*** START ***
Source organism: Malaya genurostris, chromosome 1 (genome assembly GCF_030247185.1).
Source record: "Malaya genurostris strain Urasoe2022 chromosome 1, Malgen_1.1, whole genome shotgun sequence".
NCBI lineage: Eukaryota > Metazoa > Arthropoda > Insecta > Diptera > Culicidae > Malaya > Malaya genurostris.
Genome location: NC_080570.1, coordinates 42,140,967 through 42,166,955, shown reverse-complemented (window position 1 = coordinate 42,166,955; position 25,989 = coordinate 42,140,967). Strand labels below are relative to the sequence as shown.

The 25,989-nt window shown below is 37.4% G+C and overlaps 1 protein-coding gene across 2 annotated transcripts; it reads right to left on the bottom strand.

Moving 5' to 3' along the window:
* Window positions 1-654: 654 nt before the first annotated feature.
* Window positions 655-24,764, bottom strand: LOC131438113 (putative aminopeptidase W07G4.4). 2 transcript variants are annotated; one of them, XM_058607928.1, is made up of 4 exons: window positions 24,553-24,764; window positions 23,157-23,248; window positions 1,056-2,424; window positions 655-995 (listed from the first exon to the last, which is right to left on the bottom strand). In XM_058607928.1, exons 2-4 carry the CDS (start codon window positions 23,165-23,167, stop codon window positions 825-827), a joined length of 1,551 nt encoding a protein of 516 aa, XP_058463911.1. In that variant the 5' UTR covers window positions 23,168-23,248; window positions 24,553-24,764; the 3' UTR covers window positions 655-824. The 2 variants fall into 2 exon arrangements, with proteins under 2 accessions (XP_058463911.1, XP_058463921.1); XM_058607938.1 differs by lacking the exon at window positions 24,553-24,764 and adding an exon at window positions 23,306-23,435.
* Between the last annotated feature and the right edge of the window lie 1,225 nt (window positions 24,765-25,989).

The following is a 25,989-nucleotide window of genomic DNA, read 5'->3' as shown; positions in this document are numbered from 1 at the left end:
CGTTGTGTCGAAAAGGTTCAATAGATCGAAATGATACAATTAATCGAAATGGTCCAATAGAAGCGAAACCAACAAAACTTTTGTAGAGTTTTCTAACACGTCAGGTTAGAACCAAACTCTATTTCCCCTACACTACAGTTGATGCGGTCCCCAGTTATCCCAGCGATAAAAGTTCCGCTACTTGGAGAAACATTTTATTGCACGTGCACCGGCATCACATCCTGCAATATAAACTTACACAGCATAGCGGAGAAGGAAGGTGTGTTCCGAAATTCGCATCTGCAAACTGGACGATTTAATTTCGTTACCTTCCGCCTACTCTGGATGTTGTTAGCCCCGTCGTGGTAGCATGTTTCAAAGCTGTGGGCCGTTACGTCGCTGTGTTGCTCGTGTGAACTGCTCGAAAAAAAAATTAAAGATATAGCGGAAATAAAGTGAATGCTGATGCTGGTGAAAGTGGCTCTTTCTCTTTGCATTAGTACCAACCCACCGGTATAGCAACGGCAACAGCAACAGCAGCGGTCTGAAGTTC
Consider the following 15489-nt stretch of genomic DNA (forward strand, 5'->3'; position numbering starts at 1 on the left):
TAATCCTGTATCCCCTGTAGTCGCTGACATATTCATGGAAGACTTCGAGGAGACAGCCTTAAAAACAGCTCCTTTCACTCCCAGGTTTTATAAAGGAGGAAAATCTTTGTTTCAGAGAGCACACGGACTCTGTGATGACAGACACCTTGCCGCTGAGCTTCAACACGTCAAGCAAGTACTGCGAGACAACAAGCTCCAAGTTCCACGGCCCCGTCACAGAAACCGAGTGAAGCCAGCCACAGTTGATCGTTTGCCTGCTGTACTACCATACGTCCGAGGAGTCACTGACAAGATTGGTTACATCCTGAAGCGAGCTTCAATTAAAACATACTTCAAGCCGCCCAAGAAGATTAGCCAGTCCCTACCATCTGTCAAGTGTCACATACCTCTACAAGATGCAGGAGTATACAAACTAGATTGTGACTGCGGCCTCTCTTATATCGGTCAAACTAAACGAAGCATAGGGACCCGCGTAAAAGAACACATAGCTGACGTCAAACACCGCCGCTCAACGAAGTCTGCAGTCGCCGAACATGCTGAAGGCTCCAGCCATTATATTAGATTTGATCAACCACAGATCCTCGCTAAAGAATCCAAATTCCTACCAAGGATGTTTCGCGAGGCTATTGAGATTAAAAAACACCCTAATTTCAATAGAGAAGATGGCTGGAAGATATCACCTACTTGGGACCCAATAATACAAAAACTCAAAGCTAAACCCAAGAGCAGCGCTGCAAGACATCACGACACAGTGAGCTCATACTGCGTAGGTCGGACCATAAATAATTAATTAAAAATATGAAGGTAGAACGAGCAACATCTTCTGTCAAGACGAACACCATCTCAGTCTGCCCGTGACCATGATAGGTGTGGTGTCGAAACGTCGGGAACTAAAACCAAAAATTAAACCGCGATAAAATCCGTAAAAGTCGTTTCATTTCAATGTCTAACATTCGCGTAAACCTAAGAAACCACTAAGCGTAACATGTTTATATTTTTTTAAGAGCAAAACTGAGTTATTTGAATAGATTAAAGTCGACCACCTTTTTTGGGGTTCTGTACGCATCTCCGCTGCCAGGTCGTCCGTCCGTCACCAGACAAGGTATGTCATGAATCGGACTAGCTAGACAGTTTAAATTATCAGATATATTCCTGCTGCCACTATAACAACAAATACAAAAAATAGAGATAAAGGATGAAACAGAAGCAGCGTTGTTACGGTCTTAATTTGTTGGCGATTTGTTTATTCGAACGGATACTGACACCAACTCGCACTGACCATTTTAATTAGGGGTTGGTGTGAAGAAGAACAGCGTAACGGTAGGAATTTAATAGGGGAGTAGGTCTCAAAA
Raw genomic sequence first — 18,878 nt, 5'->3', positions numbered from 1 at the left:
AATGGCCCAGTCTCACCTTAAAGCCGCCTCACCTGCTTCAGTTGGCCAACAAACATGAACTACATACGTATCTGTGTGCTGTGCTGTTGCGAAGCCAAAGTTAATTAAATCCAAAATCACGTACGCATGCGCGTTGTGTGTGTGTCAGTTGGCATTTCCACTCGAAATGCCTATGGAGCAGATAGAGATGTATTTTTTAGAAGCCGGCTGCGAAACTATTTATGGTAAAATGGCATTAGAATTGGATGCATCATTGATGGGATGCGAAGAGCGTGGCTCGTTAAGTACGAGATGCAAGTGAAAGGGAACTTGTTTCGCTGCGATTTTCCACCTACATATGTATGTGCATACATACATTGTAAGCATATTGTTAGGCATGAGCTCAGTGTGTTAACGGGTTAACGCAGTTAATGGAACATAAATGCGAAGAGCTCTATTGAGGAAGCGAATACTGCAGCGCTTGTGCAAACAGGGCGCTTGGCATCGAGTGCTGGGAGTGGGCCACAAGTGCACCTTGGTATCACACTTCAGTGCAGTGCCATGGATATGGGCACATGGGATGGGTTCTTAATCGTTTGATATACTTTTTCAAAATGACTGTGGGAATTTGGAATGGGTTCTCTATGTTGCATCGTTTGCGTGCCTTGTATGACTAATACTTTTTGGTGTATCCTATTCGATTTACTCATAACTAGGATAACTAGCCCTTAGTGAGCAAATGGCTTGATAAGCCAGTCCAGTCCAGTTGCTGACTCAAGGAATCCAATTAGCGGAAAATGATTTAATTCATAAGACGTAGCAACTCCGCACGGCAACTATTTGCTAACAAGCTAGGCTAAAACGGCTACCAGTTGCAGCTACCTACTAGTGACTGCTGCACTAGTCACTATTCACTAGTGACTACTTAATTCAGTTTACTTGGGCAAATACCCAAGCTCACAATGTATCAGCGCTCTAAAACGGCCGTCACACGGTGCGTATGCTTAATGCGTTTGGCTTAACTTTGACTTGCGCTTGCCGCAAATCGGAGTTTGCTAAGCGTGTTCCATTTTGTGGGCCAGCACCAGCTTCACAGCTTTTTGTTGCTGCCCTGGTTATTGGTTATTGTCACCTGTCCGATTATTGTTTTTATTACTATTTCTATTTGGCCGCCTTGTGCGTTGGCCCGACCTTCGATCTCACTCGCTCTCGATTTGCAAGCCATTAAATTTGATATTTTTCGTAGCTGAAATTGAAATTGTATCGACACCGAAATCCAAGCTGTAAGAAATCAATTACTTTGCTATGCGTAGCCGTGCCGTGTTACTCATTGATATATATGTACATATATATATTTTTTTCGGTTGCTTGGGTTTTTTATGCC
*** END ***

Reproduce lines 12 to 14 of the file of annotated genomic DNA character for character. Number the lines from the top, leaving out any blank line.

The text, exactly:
Consider the following 15489-nt stretch of genomic DNA (forward strand, 5'->3'; position numbering starts at 1 on the left):
TAATCCTGTATCCCCTGTAGTCGCTGACATATTCATGGAAGACTTCGAGGAGACAGCCTTAAAAACAGCTCCTTTCACTCCCAGGTTTTATAAAGGAGGAAAATCTTTGTTTCAGAGAGCACACGGACTCTGTGATGACAGACACCTTGCCGCTGAGCTTCAACACGTCAAGCAAGTACTGCGAGACAACAAGCTCCAAGTTCCACGGCCCCGTCACAGAAACCGAGTGAAGCCAGCCACAGTTGATCGTTTGCCTGCTGTACTACCATACGTCCGAGGAGTCACTGACAAGATTGGTTACATCCTGAAGCGAGCTTCAATTAAAACATACTTCAAGCCGCCCAAGAAGATTAGCCAGTCCCTACCATCTGTCAAGTGTCACATACCTCTACAAGATGCAGGAGTATACAAACTAGATTGTGACTGCGGCCTCTCTTATATCGGTCAAACTAAACGAAGCATAGGGACCCGCGTAAAAGAACACATAGCTGACGTCAAACACCGCCGCTCAACGAAGTCTGCAGTCGCCGAACATGCTGAAGGCTCCAGCCATTATATTAGATTTGATCAACCACAGATCCTCGCTAAAGAATCCAAATTCCTACCAAGGATGTTTCGCGAGGCTATTGAGATTAAAAAACACCCTAATTTCAATAGAGAAGATGGCTGGAAGATATCACCTACTTGGGACCCAATAATACAAAAACTCAAAGCTAAACCCAAGAGCAGCGCTGCAAGACATCACGACACAGTGAGCTCATACTGCGTAGGTCGGACCATAAATAATTAATTAAAAATATGAAGGTAGAACGAGCAACATCTTCTGTCAAGACGAACACCATCTCAGTCTGCCCGTGACCATGATAGGTGTGGTGTCGAAACGTCGGGAACTAAAACCAAAAATTAAACCGCGATAAAATCCGTAAAAGTCGTTTCATTTCAATGTCTAACATTCGCGTAAACCTAAGAAACCACTAAGCGTAACATGTTTATATTTTTTTAAGAGCAAAACTGAGTTATTTGAATAGATTAAAGTCGACCACCTTTTTTGGGGTTCTGTACGCATCTCCGCTGCCAGGTCGTCCGTCCGTCACCAGACAAGGTATGTCATGAATCGGACTAGCTAGACAGTTTAAATTATCAGATATATTCCTGCTGCCACTATAACAACAAATACAAAAAATAGAGATAAAGGATGAAACAGAAGCAGCGTTGTTACGGTCTTAATTTGTTGGCGATTTGTTTATTCGAACGGATACTGACACCAACTCGCACTGACCATTTTAATTAGGGGTTGGTGTGAAGAAGAACAGCGTAACGGTAGGAATTTAATAGGGGAGTAGGTCTCAAAA
Raw genomic sequence first — 18,878 nt, 5'->3', positions numbered from 1 at the left: